[3] Guvendiren, M., Molde, J., Soares, R.M.D., Kohn, J., (2016). Designing Biomaterials for 3D Printing. ACS Biomaterials Science & Engineering 2, 1679–1693.. doi:10.1021/acsbiomaterials.6b00121

[4] 360iRearch — 3D Bioprinting Market Research Report by Technology (Inkjet 3D Bioprinting, Laser-assisted Bioprinting, Magnetic 3D Bioprinting, and Microextrusion Bioprinting), by Material (Extracellular Matrices, Hydrogels, and Living Cells), by Application, by End Use, January 2021. Accessed 2 Mar 2021 via 360iResearch-v4164/3D-Bioprinting-Research-Technology-Inkjet-13972045/

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[8] Rogers, G.F., & Greene, A. K. (2012). Autogenous bone graft: basic science and clinical implications. J Craniofac Surg., 23(1), 323–7. doi: 10.1097/SCS.0b013e318241dcba.

[9] Romanazzo, S. et al. (2021). Synthetic Bone‐Like Structures Through Omnidirectional Ceramic Bioprinting in Cell Suspensions. Advanced functional materials, s. 2008216. doi:10.1002/adfm.202008216

[10] Jakus, A. E. et al. (2016). Hyperelastic “bone”: A highly versatile, growth factor–free, osteoregenerative, scalable, and surgically friendly biomaterial. Science translational medicine, 8 (358), s. 358ra127–358ra1. doi:10.1126/scitranslmed.aaf7704

[10] Food and Drug Administration. (2006). 510 K SUMMARY (K051093). Available at: accessed on 2 Mar 2021.

[11] Food and Drug Administration. (2006). 510 K SUMMARY (K161090). Available at: accessed on 2 Mar 2021.

[12]FDA News. OssDsign Gains Expanded 510(k) Clearance for Cranial Implant. Available at: accessed on 2 Mar 2021.

[13] Food and Drug Administration. Premarket Notification 510(k). Available at: accessed on 2 Mar 2021.

[14] Kihlström Burenstam Linder, L., Birgersson, U., Lundgren, K., Illies, C. & Engstrand, T. (2019). Patient-Specific Titanium-Reinforced Calcium Phosphate Implant for the Repair and Healing of Complex Cranial Defects. World neurosurgery, 122, s. e399–e407. doi:10.1016/j.wneu.2018.10.061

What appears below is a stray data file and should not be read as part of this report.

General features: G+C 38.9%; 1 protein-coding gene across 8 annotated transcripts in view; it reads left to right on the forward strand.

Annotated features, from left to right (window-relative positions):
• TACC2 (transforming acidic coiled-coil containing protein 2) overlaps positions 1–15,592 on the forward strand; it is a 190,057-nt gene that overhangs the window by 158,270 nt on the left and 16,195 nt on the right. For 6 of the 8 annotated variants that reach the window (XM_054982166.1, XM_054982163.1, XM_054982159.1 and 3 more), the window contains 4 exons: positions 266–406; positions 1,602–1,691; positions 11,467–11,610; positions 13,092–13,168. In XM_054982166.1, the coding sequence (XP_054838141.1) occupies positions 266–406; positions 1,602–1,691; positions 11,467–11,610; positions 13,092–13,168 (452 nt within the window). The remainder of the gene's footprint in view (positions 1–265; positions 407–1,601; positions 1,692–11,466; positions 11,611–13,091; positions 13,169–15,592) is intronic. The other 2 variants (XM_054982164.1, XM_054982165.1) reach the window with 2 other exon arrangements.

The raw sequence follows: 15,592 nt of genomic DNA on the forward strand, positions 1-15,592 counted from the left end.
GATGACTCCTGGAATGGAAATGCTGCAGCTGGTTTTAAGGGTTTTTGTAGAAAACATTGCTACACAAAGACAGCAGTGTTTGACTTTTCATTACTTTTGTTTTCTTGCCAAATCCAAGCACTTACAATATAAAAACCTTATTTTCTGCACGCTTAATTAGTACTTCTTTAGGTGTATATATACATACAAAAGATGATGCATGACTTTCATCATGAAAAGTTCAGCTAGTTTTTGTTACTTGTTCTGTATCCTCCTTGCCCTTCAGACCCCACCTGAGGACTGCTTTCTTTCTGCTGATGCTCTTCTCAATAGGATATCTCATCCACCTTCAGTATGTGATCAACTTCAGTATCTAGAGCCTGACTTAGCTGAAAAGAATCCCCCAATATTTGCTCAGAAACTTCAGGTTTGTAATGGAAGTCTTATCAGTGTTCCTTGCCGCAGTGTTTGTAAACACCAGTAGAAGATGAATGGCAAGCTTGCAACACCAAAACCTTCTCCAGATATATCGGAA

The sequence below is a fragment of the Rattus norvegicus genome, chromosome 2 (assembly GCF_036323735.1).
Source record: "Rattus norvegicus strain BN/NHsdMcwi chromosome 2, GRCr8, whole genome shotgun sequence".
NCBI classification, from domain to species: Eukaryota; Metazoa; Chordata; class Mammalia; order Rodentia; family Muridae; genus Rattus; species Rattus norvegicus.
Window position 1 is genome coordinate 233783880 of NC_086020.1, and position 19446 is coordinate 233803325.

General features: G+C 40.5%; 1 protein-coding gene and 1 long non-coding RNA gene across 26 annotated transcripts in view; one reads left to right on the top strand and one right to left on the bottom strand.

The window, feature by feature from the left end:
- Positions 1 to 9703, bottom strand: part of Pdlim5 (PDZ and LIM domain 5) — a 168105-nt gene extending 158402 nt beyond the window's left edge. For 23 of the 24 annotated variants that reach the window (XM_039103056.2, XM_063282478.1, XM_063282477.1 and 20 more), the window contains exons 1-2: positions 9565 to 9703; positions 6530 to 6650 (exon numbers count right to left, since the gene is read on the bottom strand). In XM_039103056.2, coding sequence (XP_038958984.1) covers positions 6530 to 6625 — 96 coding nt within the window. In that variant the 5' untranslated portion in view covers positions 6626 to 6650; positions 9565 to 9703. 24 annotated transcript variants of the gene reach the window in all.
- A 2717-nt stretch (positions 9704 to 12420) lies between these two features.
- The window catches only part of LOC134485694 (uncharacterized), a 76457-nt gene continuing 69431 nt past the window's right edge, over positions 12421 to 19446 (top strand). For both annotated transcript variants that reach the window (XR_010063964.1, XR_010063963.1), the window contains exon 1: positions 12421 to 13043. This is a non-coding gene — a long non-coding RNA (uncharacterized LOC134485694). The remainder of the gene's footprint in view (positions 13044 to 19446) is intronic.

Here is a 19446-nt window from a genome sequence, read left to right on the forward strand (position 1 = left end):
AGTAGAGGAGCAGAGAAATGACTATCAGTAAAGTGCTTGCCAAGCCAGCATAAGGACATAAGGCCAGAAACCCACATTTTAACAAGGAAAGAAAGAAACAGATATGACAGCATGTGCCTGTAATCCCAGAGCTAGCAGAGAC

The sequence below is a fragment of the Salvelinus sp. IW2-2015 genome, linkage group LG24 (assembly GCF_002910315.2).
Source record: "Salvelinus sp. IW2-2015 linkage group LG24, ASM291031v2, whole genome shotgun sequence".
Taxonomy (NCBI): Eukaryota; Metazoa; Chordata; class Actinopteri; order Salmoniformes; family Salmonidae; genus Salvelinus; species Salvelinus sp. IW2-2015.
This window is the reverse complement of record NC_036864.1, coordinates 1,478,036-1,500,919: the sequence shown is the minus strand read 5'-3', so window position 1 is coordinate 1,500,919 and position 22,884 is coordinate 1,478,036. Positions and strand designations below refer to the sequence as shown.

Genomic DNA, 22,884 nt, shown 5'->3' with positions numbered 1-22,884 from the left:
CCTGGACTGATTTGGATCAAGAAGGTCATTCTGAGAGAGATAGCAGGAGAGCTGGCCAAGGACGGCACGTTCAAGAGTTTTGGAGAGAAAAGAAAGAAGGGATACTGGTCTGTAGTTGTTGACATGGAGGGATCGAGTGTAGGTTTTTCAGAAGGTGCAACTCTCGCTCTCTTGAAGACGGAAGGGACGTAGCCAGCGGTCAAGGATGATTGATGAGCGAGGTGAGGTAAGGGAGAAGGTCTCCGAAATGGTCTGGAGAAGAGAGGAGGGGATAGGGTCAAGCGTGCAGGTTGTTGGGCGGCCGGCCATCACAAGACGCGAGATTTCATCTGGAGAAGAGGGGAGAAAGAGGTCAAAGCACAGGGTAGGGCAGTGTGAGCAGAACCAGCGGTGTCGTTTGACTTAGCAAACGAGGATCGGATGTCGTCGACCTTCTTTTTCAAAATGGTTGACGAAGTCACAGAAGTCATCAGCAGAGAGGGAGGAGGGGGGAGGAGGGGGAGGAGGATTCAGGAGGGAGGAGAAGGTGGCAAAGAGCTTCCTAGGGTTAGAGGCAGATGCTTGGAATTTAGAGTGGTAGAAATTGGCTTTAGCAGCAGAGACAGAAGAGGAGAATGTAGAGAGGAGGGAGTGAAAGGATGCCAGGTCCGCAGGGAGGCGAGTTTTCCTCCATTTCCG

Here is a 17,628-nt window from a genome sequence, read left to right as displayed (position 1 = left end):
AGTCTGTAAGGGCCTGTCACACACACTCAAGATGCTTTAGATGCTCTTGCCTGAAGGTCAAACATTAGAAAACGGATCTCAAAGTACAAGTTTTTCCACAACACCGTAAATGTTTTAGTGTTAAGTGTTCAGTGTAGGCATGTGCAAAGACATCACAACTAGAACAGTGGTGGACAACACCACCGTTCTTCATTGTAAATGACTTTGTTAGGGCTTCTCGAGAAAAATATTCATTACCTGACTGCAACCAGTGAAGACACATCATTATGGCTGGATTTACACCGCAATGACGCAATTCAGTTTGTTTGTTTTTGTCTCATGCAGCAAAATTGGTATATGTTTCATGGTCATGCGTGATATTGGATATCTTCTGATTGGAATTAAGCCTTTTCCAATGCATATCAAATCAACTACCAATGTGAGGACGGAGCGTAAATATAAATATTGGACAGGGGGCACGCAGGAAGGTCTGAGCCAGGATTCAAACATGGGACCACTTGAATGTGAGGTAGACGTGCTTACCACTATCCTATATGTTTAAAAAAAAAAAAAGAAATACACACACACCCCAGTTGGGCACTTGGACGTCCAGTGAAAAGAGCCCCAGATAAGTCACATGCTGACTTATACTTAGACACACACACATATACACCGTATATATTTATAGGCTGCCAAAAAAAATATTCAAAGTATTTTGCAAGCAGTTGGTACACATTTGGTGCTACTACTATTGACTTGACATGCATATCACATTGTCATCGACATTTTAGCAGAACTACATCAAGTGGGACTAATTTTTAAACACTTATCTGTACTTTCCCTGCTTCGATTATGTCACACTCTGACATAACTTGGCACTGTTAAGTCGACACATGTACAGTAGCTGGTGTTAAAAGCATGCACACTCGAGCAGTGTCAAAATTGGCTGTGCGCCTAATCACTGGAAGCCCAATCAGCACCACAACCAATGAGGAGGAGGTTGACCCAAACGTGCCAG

[15] OssDsign. (2019). Improving Outcomes In Cranioplasty — Clinical Results From 394 Patients Treated With OSSDSIGN ® Cranial PSI. 74(100), 2–5.

[16] Satpathy, A. et al. (2018). Developments with 3D bioprinting for novel drug discovery. Expert opinion on drug discovery, 13 (12), s. 1115–1129. doi:10.1080/17460441.2018.1542427

[17] Vijayavenkataraman, S., Yan, W.-C., Lu, W. F., Wang, C.-H. & Fuh, J. Y. H. (2018). 3D bioprinting of tissues and organs for regenerative medicine. Advanced drug delivery reviews, 132, s. 296–332. doi:10.1016/j.addr.2018.07.004

[18] Cellink. (2019). Annual Report 2018/2019. (Accessed 2 March 2021).

[19] Kutlehria, S., Dinh, T. C., Bagde, A., Patel, N., Gebeyehu, A., & Singh, M. (2020). High-throughput 3D bioprinting of corneal stromal equivalents. Journal of Biomedical Materials Research — Part B Applied Biomaterials.

[20] Mirdamadi, E., Tashman, J. W., Shiwarski, D. J., Palchesko, R. N. & Feinberg, A. W. (2020). FRESH 3D Bioprinting a Full-Size Model of the Human Heart. ACS biomaterials science & engineering, 6 (11), s. 6453–6459. doi:10.1021/acsbiomaterials.0c01133

[21] Shiwarski, D. J., Hudson, A. R., Tashman, J. W. & Feinberg, A. W. (2021). Emergence of FRESH 3D printing as a platform for advanced tissue biofabrication. APL bioengineering, 5 (1), s. 010904. doi:10.1063/5.0032777

[22] Cui, H., Nowicki, M., Fisher, J. P., & Zhang, L. G. (2017). 3D Bioprinting for Organ Regeneration. Advanced healthcare materials, 6(1), 10.1002/adhm.201601118.

[23] Food and Drug Administration. CFR — Code of Federal Regulations Title 21. Available at: accessed on 2 Mar 2021.

[24] Madden, L. R. et al. (2018). Bioprinted 3D Primary Human Intestinal Tissues Model Aspects of Native Physiology and ADME/Tox Functions. Iscience, 2, s. 156–167. doi:10.1016/j.isci.2018.03.015




Exploring the disruptive tech shifting our paradigm. #DigitalHealth #Biotech #Biopharma

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Julia Wakulewicz, MBiotech

Julia Wakulewicz, MBiotech

Exploring the disruptive tech shifting our paradigm. #DigitalHealth #Biotech #Biopharma